The Global Warmingist-in-Chief, soon-to-be-Dr. Al Gore, was Larry King’s guest on CNN Tuesday, and the host, like so many in the media these days, gushed over the former vice president like a teenybopper around a rock star.
If that wasn’t enough to take, King actually asked Gore, “[W]ould you join with former President Carter in saying…that this is the worst administration foreign policy-wise ever?”
I kid you not.
But, before we get there, the first Gore gushing came right at the beginning of the show (h/t Gary Hall):
LARRY KING, HOST: Tonight, Al Gore. Some say he's helping save the planet. Now they want him to save the nation and run for president. What would it take for him to say yes?
No liberal bias there.
Yet, a few moments later, this:
KING: All right. As a strong critic to the administration, would you join with former President Carter in saying this -- he later retracted it somewhat, that this is the worst administration foreign policy-wise ever?
GORE: Well, as I was telling somebody the other day, I have recently begun to fear that I'm losing my objectivity where Bush and Cheney are concerned. So I'm not sure that I'm the best witness for whether or not his presidency is the worst or the -- nearly the worst. I didn't vote for him. I didn't think he should be president.
But that won't come as a surprise.
KING: Are you surprised that President Carter went that far?
GORE: Hmm, you know, he has earned the right to just say what he thinks and let it -- let the chips fall where they will. He always expresses his own candid opinions. And as to whether or not he later decided that was a breach of some kind of unwritten protocol between former presidents and presidents, unfortunately, I'm not intimately familiar with those rules of protocol.
KING: Former presidents have often criticized presidents. So it goes back in history, goes back a long way, as presidents do. I mean, there is no...
GORE: You know, I think in recent decades, there has probably been less of that. But you know, I'm for him saying whatever he wants to.
How marvelous of the two of them, don’t you agree?
Yet, maybe even more disgraceful, after demonstrating such obviously deplorable bias, King asked, "What's your rap on the media in this 'Assault on Reason'?" That set up the following laughable exchange:
GORE: Well, I think that all of us are part of the problem and part of the solution. I think that democracy is a conversation and a lot of that conversation is carried by the media. And when television replaced newspapers as the dominant medium -- and television is still completely dominant, notwithstanding the rise and growing strength of the Internet, there were some fundamental changes.
And one of them, Larry, your show is a prominent exception because when you have entertainment-oriented programs, they are sort of clearly indicated as such. But in a lot of the news media, the line between entertainment and news is now very blurred, and a lot of news organizations feel the need to run polls and conduct focus groups the same as politicians now.
And so we get a lot more of Anna Nicole Smith's funeral arrangements and Paris Hilton's legal battles on her jail term than we get about how we can solve the climate crisis and how we can get our troops out of this civil war they are trapped in, in Iraq.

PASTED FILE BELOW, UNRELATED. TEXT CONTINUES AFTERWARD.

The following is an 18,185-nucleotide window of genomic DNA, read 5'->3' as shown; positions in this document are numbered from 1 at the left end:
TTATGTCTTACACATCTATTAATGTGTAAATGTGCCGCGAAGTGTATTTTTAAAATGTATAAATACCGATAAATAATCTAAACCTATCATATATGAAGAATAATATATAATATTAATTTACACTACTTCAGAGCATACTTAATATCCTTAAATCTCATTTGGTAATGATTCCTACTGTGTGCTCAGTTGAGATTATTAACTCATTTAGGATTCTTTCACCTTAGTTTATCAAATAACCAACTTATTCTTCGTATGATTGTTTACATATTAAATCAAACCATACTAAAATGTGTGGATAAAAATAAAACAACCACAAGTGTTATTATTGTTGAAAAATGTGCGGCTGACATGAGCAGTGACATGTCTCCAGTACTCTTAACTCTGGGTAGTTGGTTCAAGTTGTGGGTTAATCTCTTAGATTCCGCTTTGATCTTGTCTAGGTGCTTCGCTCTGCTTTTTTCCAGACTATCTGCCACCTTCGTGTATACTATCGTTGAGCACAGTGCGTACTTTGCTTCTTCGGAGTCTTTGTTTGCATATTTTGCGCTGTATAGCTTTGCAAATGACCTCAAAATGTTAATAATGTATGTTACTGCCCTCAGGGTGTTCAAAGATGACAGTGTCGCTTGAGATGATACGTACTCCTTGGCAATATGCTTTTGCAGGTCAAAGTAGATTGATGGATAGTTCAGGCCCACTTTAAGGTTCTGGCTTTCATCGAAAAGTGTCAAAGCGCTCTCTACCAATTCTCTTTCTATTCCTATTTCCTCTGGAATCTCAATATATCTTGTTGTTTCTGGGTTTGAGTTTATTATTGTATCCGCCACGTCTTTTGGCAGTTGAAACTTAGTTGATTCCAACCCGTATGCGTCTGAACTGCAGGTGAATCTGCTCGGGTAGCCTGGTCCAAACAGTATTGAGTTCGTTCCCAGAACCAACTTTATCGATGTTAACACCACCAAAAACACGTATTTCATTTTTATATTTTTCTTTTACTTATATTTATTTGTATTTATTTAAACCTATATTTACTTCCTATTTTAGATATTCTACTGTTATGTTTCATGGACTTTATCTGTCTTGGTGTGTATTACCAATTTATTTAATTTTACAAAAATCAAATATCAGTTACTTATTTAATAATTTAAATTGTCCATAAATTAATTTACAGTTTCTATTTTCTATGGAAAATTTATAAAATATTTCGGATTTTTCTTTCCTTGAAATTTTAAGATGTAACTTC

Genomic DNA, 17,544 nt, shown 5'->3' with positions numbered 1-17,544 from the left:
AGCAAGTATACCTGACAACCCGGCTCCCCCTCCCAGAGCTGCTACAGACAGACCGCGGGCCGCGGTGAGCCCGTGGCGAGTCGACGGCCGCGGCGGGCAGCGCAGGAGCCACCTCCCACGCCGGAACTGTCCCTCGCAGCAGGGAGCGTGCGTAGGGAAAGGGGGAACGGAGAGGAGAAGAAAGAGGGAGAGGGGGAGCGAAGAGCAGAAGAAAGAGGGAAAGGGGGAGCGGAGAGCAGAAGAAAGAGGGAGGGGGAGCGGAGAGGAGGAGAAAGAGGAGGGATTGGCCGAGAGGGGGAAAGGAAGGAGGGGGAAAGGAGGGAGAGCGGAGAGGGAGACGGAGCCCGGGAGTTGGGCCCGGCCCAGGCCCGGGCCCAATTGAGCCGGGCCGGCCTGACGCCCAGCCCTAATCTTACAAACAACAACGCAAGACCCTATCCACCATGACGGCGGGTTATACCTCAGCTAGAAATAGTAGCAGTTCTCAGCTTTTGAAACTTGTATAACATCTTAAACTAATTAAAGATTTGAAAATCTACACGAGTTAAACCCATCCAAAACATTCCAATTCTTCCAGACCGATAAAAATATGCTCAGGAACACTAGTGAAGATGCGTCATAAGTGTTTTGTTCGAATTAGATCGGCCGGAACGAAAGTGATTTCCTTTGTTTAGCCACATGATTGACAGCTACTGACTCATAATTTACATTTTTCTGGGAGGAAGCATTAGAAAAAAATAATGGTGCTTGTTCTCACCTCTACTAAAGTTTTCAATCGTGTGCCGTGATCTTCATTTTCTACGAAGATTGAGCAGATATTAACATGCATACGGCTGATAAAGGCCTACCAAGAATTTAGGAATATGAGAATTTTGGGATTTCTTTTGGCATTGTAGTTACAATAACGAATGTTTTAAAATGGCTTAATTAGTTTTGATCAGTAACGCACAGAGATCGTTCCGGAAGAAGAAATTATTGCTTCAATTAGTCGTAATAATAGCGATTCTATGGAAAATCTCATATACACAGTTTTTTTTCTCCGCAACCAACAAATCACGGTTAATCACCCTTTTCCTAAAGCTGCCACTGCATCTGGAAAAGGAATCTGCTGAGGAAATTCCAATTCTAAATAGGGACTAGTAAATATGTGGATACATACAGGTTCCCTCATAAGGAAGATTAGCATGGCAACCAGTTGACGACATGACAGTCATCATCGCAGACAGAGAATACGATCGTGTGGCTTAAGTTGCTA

And we have this huge onslaught of trivialities and four-and-a- half hours a day is the average amount of time Americans watch television. And so much of it is just sort of mind-deadening. And you know what I'm talking about. And that line between entertainment and news is really gone now in many cases.
KING: Are you a critic of the FOX News Channel, which some people think is more towards the right?
GORE: Well, yes, but this is not so much about that particular phenomenon. You know, it used to be that newspapers in America had a point of view that was identifiable.
KING: On the editorial page.
KING: Sometimes on the front page.
GORE: Well, in earlier times, it was all oriented towards a point of view. And then it shifted. And television was that way, too. It tried to be objective. But with the advent of cable news, it opened up the opportunity for the kind of approach that you're talking about here.
And I think that there is a difference between serving the public interest standard of facilitating the conversation of democracy. And that's one of the obligations I think that broadcasters ought to recognize.
Extraordinary. So, it used to be that newspapers were:
all oriented towards a point of view...And television was that way, too. It tried to be objective. But with the advent of cable news, it opened up the opportunity for the kind of approach that you're talking about here.
And I think that there is a difference between serving the public interest standard of facilitating the conversation of democracy.
Absolutely amazing. So, what Gore was saying here is that when the media were just oriented toward one point of view, namely, the left, they were actually trying to be objective. Yet, with the advent of cable news -- likely more specifically Fox News -- a shift occurred which no longer served "the public interest standard of facilitating the conversation of democracy."
In other words, as long as media were biased exclusively towards a liberal point of view, they were demonstrating objectivity. Yet, once they began presenting both sides of the argument, the public interest was no longer being served, and the conversation of democracy failed.
Any questions about what liberals believe objectivity in the media to be, and why they want to reimplement the Fairness Doctrine to quash all opposing views in the name of impartiality?
For those that can take it, the full transcript is available here.